By playing favorites with their sons, Isaac and Rebekah fostered competition between them.  They neglected to teach Jacob and Esau to love and respect each other.  Which also resulted in their not learning to love and respect their parents.

In order for us all to grow up in maturity and consideration for others, we must each be taught…and learn…to let go of the petty rivalries and selfishness of childhood.

And we must let go of comparing ourselves and our lives with others, our siblings first of all.

…but they measuring themselves by themselves, and comparing themselves among themselves, are not wise. 2 Corinthians 10:12b

These comparisons lead to all kinds of sins—coveting, envy, hatred, jealousy, deceit, anger, etc.  And do not lead to the contentment and peace and thankfulness that God wants for each of us.

 

Isaac and Rebekah learned the hard way that playing favorites with our children is not the way to have a blessed family and home.  And certainly, not the way to help their sons grow out of the natural sibling rivalries of childhood.

While it is easy to judge them, I can see how they fell into that trap.  For it is always easiest to like and spend time with those with whom we share similar interests and temperaments, and who obviously like to be around us, too.

But as parents we don’t have the option of making such a choice.  No two of our children will be the same.  And not all of our children will share our interests.  Therefore, it will take extra effort on our part to seek out and spend time doing things with each of our children that interests and is meaningful to him or her…and that makes him/her know that he/she is special to us.

While it may sometimes be really difficult to make that happen, the possible results of playing favorites…a broken family…is unthinkable.

 

Isaac and Rebekah suffered greatly from their mistakes in this area.  Their old age was not full of comfort from their sons, but rather heartache and disappointment.  

Their family was broken by the lack of love between their two sons.  Jacob’s covetousness and lack of respect for his brother and his brother’s right to have the birthright led him to take advantage of his brother.  Esau’s anger, hatred, and determination to exact revenge on Jacob and kill him led to Jacob being sent to live far away!  (Genesis 27:41-46)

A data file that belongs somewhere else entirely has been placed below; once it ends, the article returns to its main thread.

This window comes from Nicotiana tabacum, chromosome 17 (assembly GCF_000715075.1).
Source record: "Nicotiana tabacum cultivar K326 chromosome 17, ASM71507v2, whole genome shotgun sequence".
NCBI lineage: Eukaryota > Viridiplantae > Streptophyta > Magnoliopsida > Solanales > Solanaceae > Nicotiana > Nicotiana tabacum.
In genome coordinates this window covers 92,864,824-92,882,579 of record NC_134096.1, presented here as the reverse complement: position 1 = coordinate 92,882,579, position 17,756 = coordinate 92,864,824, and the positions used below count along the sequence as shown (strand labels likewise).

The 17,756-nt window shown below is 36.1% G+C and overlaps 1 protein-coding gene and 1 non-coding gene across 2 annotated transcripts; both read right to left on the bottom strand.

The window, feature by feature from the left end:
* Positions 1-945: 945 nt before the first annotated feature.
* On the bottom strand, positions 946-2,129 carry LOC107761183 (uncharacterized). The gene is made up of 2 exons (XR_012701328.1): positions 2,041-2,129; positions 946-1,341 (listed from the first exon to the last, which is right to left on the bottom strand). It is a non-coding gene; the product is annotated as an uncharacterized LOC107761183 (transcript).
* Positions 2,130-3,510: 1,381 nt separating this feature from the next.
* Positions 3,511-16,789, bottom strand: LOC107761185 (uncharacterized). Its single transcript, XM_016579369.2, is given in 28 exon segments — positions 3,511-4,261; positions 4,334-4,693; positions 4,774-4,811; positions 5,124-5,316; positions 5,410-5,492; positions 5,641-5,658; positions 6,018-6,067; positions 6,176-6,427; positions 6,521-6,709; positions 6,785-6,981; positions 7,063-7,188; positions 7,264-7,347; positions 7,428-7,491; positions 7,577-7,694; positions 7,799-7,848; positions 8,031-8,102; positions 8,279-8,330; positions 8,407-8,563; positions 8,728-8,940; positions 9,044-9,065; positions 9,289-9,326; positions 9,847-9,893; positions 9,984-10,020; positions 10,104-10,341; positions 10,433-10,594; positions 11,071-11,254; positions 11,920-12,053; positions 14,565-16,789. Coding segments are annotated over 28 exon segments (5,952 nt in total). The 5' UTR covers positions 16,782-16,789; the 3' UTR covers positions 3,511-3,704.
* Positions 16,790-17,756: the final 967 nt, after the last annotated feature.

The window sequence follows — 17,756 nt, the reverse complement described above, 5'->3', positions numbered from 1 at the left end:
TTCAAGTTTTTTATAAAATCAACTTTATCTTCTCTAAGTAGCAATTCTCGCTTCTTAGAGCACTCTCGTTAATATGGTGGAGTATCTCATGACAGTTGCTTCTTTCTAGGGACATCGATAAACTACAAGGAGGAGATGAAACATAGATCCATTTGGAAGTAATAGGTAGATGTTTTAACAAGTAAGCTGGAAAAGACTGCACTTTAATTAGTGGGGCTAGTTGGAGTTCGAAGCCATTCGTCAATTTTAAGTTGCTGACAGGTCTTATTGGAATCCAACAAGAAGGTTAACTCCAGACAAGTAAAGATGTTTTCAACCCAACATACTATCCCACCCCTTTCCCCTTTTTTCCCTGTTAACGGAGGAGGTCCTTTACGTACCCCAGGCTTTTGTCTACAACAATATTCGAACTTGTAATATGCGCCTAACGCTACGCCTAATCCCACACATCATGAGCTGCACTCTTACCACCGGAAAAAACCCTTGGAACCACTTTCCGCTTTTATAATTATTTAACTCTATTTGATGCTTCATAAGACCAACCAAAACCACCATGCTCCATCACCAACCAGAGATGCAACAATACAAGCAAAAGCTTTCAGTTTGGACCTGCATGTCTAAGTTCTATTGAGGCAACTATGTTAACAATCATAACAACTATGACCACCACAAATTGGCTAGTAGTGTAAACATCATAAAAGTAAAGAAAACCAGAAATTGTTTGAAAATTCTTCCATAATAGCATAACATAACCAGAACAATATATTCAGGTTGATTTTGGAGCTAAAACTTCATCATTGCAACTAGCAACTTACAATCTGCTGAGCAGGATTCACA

Their family remained broken for the rest of Rebekah’s life.  Rebekah’s plotting in favor of one son over the other son caused her to never see that favorite son again.  How sad! Beyond sad!  (Genesis 27:5-13)

While adult children cannot use their parents as their excuse to be envious of and/or hold grudges against their brothers and sisters, we parents will answer for how well we helped them be able to deal with that temptation.

And for how well we loved each one of our children.

Making sure that each child knows that we love and value him/her just as much as his/her siblings is vital to the health of our families.

May the Lord grant us the wisdom we so desperately need to raise each of our children in the nurture and admonition of the Lord!  That they will each love Him…and each other…throughout life. 

 

Drawing nigh to Him,

Teresa


This post is part of our Genesis Bible study.

Study Journal available >> HERE!


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How do you show each of your children that they are loved and special to you?